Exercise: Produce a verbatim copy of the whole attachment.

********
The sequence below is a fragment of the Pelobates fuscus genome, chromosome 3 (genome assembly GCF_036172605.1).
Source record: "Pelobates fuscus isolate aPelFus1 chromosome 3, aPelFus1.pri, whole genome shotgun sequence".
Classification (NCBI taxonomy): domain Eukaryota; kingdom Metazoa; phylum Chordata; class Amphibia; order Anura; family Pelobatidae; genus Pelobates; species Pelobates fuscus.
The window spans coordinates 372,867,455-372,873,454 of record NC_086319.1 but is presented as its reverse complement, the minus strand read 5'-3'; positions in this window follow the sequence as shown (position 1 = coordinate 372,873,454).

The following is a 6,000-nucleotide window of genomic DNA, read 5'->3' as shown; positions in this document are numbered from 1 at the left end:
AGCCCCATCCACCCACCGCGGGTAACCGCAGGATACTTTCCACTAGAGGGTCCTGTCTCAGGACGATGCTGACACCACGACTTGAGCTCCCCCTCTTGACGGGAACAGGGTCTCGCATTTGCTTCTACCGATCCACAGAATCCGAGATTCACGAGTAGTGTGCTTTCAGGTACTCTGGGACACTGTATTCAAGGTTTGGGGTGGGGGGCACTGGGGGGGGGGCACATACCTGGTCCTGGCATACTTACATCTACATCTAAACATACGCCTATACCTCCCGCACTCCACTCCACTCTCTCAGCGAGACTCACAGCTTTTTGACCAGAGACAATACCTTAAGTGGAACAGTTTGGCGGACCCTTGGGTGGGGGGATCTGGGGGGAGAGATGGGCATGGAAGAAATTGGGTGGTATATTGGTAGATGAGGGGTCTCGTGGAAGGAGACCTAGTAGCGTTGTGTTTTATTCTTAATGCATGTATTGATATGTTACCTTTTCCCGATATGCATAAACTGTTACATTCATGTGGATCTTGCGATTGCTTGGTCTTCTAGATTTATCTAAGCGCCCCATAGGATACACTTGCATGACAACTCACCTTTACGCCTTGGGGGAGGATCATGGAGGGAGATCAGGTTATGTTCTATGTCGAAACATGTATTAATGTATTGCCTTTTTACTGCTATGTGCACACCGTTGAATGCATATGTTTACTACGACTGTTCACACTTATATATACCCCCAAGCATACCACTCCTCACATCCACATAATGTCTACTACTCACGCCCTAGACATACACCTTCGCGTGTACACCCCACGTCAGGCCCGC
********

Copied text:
The sequence below is a fragment of the Pelobates fuscus genome, chromosome 3 (genome assembly GCF_036172605.1).
Source record: "Pelobates fuscus isolate aPelFus1 chromosome 3, aPelFus1.pri, whole genome shotgun sequence".
Classification (NCBI taxonomy): domain Eukaryota; kingdom Metazoa; phylum Chordata; class Amphibia; order Anura; family Pelobatidae; genus Pelobates; species Pelobates fuscus.
The window spans coordinates 372,867,455-372,873,454 of record NC_086319.1 but is presented as its reverse complement, the minus strand read 5'-3'; positions in this window follow the sequence as shown (position 1 = coordinate 372,873,454).

The following is a 6,000-nucleotide window of genomic DNA, read 5'->3' as shown; positions in this document are numbered from 1 at the left end:
AGCCCCATCCACCCACCGCGGGTAACCGCAGGATACTTTCCACTAGAGGGTCCTGTCTCAGGACGATGCTGACACCACGACTTGAGCTCCCCCTCTTGACGGGAACAGGGTCTCGCATTTGCTTCTACCGATCCACAGAATCCGAGATTCACGAGTAGTGTGCTTTCAGGTACTCTGGGACACTGTATTCAAGGTTTGGGGTGGGGGGCACTGGGGGGGGGGCACATACCTGGTCCTGGCATACTTACATCTACATCTAAACATACGCCTATACCTCCCGCACTCCACTCCACTCTCTCAGCGAGACTCACAGCTTTTTGACCAGAGACAATACCTTAAGTGGAACAGTTTGGCGGACCCTTGGGTGGGGGGATCTGGGGGGAGAGATGGGCATGGAAGAAATTGGGTGGTATATTGGTAGATGAGGGGTCTCGTGGAAGGAGACCTAGTAGCGTTGTGTTTTATTCTTAATGCATGTATTGATATGTTACCTTTTCCCGATATGCATAAACTGTTACATTCATGTGGATCTTGCGATTGCTTGGTCTTCTAGATTTATCTAAGCGCCCCATAGGATACACTTGCATGACAACTCACCTTTACGCCTTGGGGGAGGATCATGGAGGGAGATCAGGTTATGTTCTATGTCGAAACATGTATTAATGTATTGCCTTTTTACTGCTATGTGCACACCGTTGAATGCATATGTTTACTACGACTGTTCACACTTATATATACCCCCAAGCATACCACTCCTCACATCCACATAATGTCTACTACTCACGCCCTAGACATACACCTTCGCGTGTACACCCCACGTCAGGCCCGC